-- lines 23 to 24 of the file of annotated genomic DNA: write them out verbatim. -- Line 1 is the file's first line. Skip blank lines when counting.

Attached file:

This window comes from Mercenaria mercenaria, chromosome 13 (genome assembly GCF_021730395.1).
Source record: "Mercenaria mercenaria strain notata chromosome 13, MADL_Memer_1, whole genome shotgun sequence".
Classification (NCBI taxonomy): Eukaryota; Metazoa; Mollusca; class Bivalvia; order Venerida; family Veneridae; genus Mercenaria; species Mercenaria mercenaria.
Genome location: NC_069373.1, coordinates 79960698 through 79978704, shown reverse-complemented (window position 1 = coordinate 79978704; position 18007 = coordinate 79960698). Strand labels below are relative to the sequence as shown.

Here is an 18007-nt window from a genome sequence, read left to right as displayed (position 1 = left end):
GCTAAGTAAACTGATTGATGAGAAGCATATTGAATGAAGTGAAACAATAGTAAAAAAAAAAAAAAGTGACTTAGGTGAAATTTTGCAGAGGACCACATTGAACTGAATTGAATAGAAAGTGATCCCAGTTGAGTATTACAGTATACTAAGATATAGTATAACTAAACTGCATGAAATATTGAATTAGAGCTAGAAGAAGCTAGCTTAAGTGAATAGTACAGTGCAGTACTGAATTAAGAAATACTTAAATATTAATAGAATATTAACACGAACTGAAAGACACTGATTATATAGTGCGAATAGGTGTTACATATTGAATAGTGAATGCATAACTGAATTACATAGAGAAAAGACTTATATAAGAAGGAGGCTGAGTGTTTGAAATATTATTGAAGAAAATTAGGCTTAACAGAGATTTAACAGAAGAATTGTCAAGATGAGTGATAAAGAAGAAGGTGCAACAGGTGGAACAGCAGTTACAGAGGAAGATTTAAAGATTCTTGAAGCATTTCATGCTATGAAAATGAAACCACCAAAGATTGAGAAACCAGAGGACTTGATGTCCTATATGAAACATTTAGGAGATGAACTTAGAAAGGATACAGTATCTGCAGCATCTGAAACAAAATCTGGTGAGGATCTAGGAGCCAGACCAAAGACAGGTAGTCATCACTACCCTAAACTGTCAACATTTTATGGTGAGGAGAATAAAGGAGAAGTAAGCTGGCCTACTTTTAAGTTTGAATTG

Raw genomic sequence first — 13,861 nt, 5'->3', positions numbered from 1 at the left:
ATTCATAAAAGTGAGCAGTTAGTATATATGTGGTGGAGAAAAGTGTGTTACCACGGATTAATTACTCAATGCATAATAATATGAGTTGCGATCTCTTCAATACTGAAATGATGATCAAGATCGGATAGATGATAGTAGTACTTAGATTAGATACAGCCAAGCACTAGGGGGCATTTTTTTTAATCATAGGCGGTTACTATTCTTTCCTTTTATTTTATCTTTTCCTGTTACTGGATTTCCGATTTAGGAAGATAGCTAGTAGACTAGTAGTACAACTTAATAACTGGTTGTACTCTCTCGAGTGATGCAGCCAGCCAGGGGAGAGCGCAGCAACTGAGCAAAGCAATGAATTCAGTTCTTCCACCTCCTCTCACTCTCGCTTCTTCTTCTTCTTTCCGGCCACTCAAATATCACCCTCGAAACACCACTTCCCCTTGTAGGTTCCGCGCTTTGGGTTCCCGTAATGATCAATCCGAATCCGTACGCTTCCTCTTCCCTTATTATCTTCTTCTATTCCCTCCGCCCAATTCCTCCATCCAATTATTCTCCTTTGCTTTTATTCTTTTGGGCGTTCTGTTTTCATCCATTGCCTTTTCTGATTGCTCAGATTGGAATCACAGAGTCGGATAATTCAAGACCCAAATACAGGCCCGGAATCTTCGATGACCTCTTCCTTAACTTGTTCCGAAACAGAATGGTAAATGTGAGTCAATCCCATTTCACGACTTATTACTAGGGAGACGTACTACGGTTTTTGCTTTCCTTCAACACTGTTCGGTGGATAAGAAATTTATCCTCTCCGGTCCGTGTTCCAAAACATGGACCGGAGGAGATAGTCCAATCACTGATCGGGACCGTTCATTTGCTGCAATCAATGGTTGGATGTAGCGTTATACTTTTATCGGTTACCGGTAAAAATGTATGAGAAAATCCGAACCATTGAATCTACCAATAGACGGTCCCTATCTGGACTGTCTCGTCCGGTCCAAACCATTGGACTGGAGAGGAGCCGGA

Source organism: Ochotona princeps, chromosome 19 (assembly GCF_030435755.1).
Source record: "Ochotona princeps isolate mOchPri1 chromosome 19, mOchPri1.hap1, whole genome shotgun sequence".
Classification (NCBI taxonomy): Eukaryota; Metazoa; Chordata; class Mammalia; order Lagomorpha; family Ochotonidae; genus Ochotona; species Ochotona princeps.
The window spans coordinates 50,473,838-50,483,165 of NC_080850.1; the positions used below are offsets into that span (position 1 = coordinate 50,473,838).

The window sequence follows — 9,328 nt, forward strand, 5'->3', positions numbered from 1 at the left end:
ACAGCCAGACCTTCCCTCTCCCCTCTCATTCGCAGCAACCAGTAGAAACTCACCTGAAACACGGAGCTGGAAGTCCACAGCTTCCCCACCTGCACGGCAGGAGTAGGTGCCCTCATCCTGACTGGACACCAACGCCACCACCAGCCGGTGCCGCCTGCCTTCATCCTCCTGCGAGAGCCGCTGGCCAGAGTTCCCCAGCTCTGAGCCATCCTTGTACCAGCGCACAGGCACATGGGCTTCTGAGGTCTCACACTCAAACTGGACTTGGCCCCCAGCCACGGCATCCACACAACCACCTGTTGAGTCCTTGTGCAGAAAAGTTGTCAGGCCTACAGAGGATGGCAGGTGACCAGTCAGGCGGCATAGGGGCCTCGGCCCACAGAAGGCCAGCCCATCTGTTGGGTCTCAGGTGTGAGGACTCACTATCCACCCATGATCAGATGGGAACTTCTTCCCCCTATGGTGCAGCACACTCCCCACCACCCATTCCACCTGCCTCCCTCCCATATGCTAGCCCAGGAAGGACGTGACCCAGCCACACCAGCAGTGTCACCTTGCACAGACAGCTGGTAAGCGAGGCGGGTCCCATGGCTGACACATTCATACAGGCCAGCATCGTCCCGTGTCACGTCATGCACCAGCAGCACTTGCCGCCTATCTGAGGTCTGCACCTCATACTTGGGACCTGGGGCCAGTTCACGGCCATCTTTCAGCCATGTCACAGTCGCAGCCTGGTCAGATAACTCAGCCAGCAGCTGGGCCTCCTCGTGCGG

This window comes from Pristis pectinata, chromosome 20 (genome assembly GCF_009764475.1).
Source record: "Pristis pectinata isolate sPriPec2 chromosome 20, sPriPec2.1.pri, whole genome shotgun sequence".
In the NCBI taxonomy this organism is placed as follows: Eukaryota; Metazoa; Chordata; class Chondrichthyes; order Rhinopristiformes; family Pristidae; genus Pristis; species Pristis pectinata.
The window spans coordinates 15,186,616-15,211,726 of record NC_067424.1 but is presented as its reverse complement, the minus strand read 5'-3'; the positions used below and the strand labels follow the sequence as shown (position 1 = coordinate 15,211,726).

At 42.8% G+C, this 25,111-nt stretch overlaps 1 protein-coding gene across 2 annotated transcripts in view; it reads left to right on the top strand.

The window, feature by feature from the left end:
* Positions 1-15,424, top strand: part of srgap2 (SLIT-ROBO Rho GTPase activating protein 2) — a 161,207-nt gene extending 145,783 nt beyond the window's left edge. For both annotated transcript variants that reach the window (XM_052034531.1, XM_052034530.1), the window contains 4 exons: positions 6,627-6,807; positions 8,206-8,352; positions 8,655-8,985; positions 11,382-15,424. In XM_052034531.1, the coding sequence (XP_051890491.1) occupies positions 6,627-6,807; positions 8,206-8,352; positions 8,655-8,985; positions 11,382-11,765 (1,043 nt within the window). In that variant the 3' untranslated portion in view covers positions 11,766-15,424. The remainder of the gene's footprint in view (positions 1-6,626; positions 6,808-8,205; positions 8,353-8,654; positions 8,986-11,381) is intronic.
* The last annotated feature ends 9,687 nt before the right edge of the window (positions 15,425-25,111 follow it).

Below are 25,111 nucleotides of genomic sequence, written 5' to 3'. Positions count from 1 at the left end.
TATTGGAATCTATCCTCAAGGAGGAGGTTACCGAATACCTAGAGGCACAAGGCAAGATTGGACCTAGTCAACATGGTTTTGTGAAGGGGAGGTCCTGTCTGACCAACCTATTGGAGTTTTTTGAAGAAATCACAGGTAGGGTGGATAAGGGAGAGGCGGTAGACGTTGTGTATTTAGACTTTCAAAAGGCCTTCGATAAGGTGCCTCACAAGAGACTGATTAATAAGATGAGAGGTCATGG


Below are 25,111 nucleotides of genomic sequence, written 5' to 3'. Positions count from 1 at the left end.
TATTGGAATCTATCCTCAAGGAGGAGGTTACCGAATACCTAGAGGCACAAGGCAAGATTGGACCTAGTCAACATGGTTTTGTGAAGGGGAGGTCCTGTCTGACCAACCTATTGGAGTTTTTTGAAGAAATCACAGGTAGGGTGGATAAGGGAGAGGCGGTAGACGTTGTGTATTTAGACTTTCAAAAGGCCTTCGATAAGGTGCCTCACAAGAGACTGATTAATAAGATGAGAGGTCATGG